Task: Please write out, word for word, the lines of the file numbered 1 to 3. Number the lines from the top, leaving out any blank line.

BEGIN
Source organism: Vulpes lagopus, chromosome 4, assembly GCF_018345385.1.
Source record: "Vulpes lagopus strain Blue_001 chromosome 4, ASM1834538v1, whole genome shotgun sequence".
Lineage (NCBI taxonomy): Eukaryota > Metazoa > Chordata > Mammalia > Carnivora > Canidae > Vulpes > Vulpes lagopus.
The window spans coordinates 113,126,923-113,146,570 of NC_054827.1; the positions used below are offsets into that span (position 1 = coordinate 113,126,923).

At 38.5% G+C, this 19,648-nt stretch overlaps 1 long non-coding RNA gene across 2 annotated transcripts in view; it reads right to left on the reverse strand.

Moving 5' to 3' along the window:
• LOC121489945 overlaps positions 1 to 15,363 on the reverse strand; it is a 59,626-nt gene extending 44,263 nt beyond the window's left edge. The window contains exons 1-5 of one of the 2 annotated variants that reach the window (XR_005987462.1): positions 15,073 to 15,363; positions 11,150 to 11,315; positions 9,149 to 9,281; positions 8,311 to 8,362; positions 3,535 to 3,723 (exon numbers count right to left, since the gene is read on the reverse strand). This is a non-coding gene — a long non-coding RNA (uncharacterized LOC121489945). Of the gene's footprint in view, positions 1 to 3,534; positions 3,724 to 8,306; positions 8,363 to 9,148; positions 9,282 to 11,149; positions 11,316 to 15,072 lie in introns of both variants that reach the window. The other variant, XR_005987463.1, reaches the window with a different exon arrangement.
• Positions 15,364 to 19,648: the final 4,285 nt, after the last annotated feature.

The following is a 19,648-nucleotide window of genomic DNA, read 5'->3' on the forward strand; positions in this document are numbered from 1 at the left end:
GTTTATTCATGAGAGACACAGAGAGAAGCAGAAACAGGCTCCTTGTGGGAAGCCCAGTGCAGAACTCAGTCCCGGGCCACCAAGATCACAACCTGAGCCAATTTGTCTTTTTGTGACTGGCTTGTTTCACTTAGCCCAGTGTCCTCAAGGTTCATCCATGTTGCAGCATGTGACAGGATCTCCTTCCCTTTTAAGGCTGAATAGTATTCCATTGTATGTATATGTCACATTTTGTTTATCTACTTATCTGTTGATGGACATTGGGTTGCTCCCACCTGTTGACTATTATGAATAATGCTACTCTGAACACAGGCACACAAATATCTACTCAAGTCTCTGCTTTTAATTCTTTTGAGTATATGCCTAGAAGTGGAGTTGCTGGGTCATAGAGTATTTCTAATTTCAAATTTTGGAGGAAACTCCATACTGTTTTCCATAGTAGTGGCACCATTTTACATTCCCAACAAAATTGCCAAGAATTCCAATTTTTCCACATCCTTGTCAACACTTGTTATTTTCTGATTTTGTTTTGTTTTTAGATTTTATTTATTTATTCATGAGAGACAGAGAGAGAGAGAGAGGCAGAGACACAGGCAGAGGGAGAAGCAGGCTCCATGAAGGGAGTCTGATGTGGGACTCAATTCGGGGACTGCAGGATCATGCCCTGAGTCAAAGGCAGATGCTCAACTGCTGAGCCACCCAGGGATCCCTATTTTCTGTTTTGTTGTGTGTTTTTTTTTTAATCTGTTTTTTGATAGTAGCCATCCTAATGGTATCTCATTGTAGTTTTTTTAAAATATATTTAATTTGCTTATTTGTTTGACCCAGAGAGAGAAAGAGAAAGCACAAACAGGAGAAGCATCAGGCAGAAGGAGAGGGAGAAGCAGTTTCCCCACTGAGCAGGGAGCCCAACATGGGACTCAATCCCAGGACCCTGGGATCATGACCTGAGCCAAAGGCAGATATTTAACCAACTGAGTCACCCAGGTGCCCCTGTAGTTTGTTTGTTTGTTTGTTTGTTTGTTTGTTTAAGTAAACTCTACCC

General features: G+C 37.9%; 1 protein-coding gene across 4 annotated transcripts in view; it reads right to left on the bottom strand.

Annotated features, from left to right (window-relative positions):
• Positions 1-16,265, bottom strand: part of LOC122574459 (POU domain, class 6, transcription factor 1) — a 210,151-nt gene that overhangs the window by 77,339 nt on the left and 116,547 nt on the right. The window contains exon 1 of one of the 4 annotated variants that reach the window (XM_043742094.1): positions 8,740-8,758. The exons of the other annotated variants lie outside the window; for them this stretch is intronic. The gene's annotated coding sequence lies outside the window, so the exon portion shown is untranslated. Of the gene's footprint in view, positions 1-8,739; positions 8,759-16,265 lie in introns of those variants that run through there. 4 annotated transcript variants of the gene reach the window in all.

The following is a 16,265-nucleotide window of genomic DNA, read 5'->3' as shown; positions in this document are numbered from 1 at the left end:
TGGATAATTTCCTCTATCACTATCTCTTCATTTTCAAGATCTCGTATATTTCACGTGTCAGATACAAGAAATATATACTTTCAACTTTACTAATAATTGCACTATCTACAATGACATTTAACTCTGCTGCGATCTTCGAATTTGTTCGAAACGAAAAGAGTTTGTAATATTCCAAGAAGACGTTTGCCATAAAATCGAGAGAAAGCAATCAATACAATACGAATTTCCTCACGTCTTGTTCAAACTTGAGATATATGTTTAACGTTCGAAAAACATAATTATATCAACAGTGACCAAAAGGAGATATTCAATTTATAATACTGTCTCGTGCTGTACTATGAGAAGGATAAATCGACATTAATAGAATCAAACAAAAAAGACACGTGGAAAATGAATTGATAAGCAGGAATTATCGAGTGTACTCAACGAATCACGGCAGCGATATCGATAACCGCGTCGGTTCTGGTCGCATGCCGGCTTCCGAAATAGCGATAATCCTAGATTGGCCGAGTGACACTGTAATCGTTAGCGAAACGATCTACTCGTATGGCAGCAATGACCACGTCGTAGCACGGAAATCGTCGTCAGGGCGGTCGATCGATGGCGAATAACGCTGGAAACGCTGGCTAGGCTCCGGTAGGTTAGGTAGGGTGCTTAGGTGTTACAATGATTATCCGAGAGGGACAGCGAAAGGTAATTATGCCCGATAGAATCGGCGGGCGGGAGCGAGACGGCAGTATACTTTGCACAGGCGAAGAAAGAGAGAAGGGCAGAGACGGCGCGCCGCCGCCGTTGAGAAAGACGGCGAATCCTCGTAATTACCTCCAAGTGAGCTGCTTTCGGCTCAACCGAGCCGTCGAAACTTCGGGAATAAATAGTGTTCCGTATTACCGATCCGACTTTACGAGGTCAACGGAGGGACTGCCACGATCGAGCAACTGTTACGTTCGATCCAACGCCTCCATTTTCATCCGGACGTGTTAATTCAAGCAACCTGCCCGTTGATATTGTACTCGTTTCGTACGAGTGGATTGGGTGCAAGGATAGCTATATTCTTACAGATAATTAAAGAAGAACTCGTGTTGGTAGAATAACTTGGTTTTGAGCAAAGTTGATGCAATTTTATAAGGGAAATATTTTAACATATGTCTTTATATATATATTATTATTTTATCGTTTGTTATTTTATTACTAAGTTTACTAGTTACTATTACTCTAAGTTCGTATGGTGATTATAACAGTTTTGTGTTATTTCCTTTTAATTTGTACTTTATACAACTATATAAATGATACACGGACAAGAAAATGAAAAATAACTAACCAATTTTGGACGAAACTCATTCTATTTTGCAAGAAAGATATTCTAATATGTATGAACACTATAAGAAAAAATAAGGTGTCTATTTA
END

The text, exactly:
Source organism: Vulpes lagopus, chromosome 4, assembly GCF_018345385.1.
Source record: "Vulpes lagopus strain Blue_001 chromosome 4, ASM1834538v1, whole genome shotgun sequence".
Lineage (NCBI taxonomy): Eukaryota > Metazoa > Chordata > Mammalia > Carnivora > Canidae > Vulpes > Vulpes lagopus.